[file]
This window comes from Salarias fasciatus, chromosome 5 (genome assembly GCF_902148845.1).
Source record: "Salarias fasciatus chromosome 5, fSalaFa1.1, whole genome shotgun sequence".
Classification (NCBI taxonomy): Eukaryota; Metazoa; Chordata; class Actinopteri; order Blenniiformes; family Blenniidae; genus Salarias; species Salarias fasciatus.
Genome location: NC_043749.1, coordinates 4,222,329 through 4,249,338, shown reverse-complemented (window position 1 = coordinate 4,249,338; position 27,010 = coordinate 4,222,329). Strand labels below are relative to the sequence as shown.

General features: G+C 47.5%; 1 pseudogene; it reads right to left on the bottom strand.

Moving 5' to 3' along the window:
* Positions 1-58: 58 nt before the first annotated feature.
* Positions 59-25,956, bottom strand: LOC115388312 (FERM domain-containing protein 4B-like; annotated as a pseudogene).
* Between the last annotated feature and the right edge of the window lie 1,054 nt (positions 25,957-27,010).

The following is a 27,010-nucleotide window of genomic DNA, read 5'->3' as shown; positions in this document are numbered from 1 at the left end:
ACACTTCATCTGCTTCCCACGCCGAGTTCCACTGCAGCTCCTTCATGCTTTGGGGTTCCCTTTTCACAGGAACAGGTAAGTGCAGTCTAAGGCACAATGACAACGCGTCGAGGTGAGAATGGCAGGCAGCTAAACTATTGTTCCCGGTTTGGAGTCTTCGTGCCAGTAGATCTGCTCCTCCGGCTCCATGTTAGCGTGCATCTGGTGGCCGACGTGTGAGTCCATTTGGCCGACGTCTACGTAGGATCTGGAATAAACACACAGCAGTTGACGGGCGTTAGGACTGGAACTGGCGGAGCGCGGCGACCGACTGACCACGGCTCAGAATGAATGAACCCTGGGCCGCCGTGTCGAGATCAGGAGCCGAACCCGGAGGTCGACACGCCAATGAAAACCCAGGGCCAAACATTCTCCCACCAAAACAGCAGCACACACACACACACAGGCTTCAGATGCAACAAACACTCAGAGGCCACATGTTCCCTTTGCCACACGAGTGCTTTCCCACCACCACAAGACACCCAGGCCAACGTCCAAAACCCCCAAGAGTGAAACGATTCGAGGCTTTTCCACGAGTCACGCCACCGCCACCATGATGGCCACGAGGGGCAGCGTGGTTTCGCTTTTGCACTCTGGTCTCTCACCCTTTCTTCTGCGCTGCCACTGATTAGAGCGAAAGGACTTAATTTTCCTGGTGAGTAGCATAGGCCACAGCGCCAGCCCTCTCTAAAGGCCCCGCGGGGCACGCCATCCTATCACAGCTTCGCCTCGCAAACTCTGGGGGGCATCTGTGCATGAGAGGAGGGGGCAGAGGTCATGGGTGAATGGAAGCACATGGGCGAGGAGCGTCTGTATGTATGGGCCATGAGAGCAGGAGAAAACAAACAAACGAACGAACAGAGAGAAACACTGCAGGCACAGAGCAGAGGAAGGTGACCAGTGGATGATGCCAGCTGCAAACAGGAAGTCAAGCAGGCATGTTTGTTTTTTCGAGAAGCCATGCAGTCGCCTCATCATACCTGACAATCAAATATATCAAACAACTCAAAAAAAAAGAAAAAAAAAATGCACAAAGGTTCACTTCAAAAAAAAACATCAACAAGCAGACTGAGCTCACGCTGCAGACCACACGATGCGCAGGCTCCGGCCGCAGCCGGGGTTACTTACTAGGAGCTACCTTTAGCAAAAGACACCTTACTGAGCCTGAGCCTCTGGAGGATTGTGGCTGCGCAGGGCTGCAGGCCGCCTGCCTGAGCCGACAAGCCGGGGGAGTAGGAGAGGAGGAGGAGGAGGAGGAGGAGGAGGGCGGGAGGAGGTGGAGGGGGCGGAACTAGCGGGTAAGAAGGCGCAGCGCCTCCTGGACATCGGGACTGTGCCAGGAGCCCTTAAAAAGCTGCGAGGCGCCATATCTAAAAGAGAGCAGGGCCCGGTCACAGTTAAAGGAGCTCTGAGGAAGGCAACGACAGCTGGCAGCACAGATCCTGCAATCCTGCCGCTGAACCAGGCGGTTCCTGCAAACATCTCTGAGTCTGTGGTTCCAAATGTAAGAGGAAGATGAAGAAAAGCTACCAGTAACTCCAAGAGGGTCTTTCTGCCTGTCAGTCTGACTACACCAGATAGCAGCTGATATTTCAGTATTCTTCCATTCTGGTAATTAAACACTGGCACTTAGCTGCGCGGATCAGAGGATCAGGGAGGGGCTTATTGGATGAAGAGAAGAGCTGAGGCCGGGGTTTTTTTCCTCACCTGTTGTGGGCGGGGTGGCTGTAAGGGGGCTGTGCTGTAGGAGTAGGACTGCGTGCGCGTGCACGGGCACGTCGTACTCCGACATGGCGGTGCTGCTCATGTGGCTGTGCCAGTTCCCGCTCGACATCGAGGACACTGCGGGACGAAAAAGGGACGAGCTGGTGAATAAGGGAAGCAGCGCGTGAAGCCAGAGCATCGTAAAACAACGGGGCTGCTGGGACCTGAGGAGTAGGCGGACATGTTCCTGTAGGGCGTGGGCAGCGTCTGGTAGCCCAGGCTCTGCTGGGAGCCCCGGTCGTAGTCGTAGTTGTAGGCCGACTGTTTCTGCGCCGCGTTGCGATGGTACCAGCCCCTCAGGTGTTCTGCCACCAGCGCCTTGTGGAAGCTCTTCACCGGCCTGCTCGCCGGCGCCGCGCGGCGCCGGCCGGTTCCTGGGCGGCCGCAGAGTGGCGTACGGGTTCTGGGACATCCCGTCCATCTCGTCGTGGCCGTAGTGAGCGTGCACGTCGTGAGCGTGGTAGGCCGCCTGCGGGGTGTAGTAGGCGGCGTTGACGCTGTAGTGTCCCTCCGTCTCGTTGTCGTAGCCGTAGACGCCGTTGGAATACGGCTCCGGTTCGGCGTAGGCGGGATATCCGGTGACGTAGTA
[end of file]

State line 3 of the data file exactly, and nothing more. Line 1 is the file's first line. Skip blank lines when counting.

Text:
Classification (NCBI taxonomy): Eukaryota; Metazoa; Chordata; class Actinopteri; order Blenniiformes; family Blenniidae; genus Salarias; species Salarias fasciatus.